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[hur-eed, huhr-] /ˈhɜr id, ˈhʌr-/
moving or working rapidly, especially forced or required to hurry, as a person.
characterized by or done with hurry; hasty:
a hurried meal.
Origin of hurried
First recorded in 1660-70; hurry + -ed2
Related forms
hurriedly, adverb
hurriedness, noun
overhurried, adjective
overhurriedly, adverb
2. hectic, slapdash, haphazard. Unabridged
Based on the Random House Dictionary, © Random House, Inc. 2017.
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Examples from the Web for hurriedly
Contemporary Examples
Historical Examples
  • Andrew sat in the dark, hurriedly going over his rifle and his revolver.

    Way of the Lawless Max Brand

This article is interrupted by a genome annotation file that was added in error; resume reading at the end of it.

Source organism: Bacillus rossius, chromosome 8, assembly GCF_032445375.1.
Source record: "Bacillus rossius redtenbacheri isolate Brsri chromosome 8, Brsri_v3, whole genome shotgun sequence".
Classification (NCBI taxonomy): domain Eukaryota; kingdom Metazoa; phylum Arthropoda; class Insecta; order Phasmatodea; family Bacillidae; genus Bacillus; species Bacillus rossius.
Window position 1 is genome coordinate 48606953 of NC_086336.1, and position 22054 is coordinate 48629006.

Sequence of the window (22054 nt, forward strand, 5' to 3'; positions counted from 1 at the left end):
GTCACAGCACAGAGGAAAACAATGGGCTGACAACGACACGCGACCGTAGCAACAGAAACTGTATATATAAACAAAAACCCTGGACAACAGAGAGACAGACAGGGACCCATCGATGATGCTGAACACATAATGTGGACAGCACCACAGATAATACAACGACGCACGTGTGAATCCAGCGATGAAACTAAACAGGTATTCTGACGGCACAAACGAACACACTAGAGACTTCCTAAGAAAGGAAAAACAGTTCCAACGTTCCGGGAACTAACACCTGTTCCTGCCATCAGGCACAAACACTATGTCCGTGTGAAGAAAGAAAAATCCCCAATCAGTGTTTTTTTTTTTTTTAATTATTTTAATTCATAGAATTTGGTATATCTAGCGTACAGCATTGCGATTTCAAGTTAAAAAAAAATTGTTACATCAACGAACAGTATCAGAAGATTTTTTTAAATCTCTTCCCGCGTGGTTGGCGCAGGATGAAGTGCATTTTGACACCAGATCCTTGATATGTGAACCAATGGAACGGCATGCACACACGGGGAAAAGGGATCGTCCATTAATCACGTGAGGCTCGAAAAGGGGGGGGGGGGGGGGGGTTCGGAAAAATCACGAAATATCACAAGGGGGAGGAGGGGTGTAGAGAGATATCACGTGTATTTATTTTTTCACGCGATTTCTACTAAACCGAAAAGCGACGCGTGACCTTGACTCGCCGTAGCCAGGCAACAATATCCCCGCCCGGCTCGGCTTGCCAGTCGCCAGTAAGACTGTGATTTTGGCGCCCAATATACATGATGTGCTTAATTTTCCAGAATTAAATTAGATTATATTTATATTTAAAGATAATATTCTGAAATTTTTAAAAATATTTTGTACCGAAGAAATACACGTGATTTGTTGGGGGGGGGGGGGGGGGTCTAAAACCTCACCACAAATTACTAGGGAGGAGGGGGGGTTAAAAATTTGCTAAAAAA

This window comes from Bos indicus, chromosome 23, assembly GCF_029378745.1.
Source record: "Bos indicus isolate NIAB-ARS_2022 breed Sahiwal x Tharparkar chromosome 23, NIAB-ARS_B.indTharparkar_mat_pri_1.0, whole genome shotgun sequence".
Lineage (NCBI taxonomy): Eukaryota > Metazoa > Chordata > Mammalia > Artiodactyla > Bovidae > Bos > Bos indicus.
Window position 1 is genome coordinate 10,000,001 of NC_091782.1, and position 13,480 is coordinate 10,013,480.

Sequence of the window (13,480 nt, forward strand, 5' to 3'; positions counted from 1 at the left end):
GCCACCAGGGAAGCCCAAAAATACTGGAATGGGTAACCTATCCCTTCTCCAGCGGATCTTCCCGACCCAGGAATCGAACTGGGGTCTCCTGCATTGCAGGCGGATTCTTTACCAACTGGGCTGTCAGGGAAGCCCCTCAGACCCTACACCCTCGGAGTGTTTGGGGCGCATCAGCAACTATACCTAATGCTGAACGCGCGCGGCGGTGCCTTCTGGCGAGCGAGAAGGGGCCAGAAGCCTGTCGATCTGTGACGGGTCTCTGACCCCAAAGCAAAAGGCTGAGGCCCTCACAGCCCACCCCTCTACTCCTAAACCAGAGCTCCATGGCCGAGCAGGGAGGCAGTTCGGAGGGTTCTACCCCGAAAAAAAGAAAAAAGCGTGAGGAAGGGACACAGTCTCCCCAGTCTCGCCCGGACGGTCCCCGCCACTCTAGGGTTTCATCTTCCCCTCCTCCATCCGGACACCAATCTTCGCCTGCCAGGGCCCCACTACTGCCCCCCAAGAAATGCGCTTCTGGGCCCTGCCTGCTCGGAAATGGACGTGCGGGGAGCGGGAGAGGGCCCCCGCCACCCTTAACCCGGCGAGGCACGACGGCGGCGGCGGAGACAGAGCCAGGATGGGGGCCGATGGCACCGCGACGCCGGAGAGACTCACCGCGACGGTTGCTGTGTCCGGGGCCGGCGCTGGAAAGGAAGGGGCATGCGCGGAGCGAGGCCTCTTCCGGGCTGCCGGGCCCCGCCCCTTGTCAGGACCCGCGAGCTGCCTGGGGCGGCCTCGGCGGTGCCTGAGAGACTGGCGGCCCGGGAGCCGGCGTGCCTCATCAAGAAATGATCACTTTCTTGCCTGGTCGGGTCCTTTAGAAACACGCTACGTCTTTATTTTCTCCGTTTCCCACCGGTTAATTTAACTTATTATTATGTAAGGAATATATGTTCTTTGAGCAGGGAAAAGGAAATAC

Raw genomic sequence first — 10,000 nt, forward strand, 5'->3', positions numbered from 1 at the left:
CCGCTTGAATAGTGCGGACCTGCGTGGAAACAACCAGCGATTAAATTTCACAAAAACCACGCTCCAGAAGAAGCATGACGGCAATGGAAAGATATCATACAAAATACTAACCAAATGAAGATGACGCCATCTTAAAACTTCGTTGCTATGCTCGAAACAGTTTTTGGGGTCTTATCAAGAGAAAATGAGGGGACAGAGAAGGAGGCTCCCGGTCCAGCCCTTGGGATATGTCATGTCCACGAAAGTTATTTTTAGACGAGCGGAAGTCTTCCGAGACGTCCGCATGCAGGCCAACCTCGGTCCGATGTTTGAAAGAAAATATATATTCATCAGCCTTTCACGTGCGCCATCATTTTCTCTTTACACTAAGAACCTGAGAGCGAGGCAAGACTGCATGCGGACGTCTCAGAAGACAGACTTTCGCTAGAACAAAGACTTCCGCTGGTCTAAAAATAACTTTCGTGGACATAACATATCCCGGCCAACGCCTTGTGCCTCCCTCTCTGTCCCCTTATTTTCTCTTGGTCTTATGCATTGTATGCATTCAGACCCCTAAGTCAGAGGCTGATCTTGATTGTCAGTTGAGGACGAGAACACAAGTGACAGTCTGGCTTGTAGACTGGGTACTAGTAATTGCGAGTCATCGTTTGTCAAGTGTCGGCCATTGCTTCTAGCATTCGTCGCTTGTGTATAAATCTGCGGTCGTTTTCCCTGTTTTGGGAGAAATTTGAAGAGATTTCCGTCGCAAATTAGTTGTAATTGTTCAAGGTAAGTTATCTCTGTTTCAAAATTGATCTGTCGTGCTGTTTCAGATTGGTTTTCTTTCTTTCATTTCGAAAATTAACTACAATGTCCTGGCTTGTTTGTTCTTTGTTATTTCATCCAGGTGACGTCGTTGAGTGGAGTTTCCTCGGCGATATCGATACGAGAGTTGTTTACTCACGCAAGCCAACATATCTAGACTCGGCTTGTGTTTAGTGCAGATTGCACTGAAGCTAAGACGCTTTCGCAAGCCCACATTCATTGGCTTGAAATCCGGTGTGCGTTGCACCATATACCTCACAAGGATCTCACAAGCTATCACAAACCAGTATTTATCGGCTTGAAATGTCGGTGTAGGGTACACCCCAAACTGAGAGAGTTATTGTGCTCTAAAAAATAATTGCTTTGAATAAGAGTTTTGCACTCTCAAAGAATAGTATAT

• On the contrary, he went toward the two hurriedly, with a gesture of reproval.

    Within the Law Marvin Dana
  • "I knew you wouldn't fail us, Mr. Burke," Aunt said hurriedly.

    The Bacillus of Beauty Harriet Stark
  • John had hurriedly quitted Aggie's company on that occasion.

    The Foolish Lovers St. John G. Ervine
  • She hesitated for a moment, then she hurriedly said, "John, why shouldn't I go on with my work!"

    The Foolish Lovers St. John G. Ervine
British Dictionary definitions for hurriedly


performed with great or excessive haste: a hurried visit
Derived Forms
hurriedly, adverb
hurriedness, noun
Collins English Dictionary - Complete & Unabridged 2012 Digital Edition
© William Collins Sons & Co. Ltd. 1979, 1986 © HarperCollins
Publishers 1998, 2000, 2003, 2005, 2006, 2007, 2009, 2012
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Word Origin and History for hurriedly


"done in a rush," 1660s, from past participle of hurry (v.). Related: Hurriedly.

Online Etymology Dictionary, © 2010 Douglas Harper
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